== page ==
Anxiety doesn’t get more extreme than this dog, who was the subject of a question raised during a recent Holly & Hugo Q&A session:
“I have a Bluetick Coonhound… he is a rescue dog… He is brilliant but scared of everything. He’s petrified of cars, bikes, people, loud noises, sudden movement etc… We are unable to cross at the traffic lights as he can’t go near people, he will jump into the road. When we have had people over, he cowers in the corner and not move until they are gone. He has no physical scars, however I think he was abandoned and not exposed to people, noise etc. when he was a puppy and his fear has just got out of hand.” Excerpt from the owner’s question
For arguments sake, let’s call this dog ‘Blue’. His owner is dedicated to his rehabilitation but despite considerable effort Blue remains a nervous wreck. Poor Blue’s predicament really struck a chord, hence I’m dedicating a couple of blog posts to anxiety in dogs.
Is Anxiety all in the Mind?
Is Blue just a big scaredy-cat? No, he has an over sensitized amygdala (the part of the brain that “Acts first and asks questions later”).
In the face of danger, the dog’s brain kicks into survival mode to fight or run– the ‘fight-or-flight’ response. A potent cocktail of hormones, adrenaline and cortisol pour into the dog’s blood stream in order to prepare his body for action. These physical changes are associated with other unpleasant signs such as a dry mouth, pounding heart, and ultra-heightened awareness to form the basis of the emotion we call ‘fear’.
In his previous life Blue learnt running away as a survival strategy. Now, when he sees something scary his instinct is still to run – hence pulling his owner into the road. And when he can’t run away, he withdraws mentally, such as cowering in the corner when visitors call.
Blue’s reaction happens automatically and he is locked into a cycle of anxiety which breeds more anxiety. Normal behavioral advice is to counter-condition or desensitize the dog to the fearful situation. But I suspect this won’t cut it for Blue – not yet at least.
First Blue must learn to relax. Before he will become receptive to retraining he must switch off that over-sensitive automatic reaction and ‘chill’ instead.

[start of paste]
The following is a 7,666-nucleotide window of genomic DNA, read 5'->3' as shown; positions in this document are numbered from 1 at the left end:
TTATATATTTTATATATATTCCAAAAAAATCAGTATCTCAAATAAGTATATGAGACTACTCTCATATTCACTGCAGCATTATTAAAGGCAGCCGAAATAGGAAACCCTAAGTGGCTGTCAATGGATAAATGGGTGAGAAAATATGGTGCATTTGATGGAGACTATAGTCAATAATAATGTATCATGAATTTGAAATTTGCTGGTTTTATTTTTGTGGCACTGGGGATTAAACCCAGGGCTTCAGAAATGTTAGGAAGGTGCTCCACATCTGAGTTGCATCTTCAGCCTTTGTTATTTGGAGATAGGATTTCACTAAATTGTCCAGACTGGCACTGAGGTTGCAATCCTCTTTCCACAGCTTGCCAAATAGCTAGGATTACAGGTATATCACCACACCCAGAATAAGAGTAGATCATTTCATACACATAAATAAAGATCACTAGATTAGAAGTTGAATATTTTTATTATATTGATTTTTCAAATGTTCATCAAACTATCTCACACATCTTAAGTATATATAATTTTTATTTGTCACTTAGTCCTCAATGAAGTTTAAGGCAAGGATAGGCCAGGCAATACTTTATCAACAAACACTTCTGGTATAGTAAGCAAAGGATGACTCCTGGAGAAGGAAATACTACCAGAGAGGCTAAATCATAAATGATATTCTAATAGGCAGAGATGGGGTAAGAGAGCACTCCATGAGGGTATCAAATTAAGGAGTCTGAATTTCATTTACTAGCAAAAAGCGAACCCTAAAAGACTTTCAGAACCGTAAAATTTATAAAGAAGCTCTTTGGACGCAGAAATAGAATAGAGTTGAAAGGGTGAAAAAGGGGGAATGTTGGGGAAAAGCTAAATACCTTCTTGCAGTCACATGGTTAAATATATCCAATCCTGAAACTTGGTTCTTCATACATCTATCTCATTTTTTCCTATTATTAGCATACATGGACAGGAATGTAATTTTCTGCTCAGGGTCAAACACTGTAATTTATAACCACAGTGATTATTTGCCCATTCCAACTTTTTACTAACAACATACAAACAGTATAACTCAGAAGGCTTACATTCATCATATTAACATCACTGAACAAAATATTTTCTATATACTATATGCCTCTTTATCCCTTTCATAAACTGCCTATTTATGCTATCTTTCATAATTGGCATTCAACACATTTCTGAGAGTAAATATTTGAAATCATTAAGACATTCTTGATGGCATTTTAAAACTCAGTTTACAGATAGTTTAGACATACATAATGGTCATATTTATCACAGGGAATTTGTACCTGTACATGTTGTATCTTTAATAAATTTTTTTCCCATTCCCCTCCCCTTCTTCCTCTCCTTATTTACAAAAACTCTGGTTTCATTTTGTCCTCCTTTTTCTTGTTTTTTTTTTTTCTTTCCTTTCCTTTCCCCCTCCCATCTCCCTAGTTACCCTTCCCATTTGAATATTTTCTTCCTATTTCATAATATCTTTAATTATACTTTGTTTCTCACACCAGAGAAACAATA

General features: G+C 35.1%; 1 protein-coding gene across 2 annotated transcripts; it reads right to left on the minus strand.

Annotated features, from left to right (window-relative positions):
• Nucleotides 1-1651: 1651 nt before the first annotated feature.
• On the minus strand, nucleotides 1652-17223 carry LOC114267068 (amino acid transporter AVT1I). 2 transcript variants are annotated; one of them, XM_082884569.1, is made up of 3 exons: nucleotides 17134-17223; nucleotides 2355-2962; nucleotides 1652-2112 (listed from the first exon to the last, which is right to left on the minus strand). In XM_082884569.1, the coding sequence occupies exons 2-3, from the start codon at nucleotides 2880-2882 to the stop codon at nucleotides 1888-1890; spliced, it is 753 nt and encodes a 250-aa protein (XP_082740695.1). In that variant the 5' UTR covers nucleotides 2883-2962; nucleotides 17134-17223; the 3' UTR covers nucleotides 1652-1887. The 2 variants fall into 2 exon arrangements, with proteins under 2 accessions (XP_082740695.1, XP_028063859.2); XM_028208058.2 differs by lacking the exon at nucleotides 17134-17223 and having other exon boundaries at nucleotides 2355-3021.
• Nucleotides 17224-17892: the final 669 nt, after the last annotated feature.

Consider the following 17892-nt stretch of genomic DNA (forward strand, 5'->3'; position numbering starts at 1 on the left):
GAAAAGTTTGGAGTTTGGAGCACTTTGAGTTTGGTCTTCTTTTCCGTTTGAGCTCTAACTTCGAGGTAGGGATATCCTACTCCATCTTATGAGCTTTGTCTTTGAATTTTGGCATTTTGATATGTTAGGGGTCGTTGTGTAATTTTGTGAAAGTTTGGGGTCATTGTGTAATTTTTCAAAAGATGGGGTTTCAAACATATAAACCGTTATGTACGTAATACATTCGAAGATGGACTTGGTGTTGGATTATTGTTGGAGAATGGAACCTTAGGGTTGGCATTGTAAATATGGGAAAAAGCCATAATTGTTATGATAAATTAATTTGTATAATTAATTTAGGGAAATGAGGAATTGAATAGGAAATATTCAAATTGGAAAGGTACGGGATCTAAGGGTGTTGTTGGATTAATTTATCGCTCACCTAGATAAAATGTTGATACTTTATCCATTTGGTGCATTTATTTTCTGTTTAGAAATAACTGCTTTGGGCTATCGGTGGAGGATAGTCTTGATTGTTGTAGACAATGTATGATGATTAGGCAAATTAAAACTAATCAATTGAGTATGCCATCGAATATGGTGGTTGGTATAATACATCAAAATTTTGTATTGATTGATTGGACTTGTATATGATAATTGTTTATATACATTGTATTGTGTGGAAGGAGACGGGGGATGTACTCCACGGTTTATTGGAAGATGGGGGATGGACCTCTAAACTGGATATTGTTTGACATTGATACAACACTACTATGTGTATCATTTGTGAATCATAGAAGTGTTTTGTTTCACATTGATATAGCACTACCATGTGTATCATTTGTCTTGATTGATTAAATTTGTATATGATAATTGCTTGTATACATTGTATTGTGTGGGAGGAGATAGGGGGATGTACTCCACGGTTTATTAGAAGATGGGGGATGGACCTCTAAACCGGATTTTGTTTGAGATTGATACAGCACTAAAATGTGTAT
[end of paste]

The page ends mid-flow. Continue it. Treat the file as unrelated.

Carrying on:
Changing ‘Distress’ to ‘De-Stress’
These tips can also help your stress-out canine companion:
- Set a Routine: Anxious dogs crave a predictable life. Knowing what to expect next, helps the dog relax just a smidge, because it happened yesterday and he survived. Make sure mealtimes, grooming, walks, and bedtime happen at predictable times so the dog has anchor points during the day.
- Reassuring Pheromones: The Adaptil collar is impregnated with Dog Appeasing Pheromone (see here: Adaptil, D.A.P (Dog Appeasing Pheromone) Collar”. A nursing bitch gives off this pheromone to help her puppies feel safe and secure. No it’s not a miracle answer, but it can send out a reassuring message to a stressed out dog.
- Massage for Dogs: Some dogs live in a permanent state of high tension. Tellington Touch is a combination of massage and reflexology that helps your dog to relax. Once he knows what relaxed feels like, then you are really making progress.
- Body Wraps: Swaddling the dog in a snug-fighting T-shirt or a Thundershirt (e.g. Thundershirt Dog Jacket for Anxiety) simulates being held in a tight embraces. Many dogs find this reassuring, a bit like someone holding your hand and it bolsters their confidence. Unfortunately, Blue’s Mum reports that he’s even fearful of a Thundershirt, which makes me think he needs medical help.
When Medical Help is Required
Not all anxious dogs need medication but for some, such as Blue, it could make all the difference. Living in that constant state of high anxiety drains the dog’s reserves of neurotransmitters, making it more difficult to learn new behaviors. Modern drugs can help correct that. Not all dogs respond well to medical therapy, but those who do best are the anxious dog that prefer to flee not fight.
- Selegeline: There is a dog-version of this human drug and it beefs up the pleasure pathways in the brain so the dog experiences a greater feeling of well-being, and intensifies the feel-good factor of rewards.
- SSRI drugs: These are human drugs such as fluoxetine which are potent anti-anxiety medications that can cut through the constant need to be on high-alert.
Prevention is so much better than cure. Poor Blue never had the chance to be socialized and as a result lives his life in fear. Don’t let that happen to your pup. Get out there and get social!
Check Now: The Anxious Dog – Part II: Learning to be Let Go of Fear![*] This question was asked at a recent Holly & Hugo Q&A webinar. These sessions take place twice a month and are free for all Holly & Hugo students. To sign up click on Webinar banner in Your Virtual Campus. Not a student yet? Sign up to our Newsletter to get discount offers for our courses and FREE guides and resources. Sign up Now!
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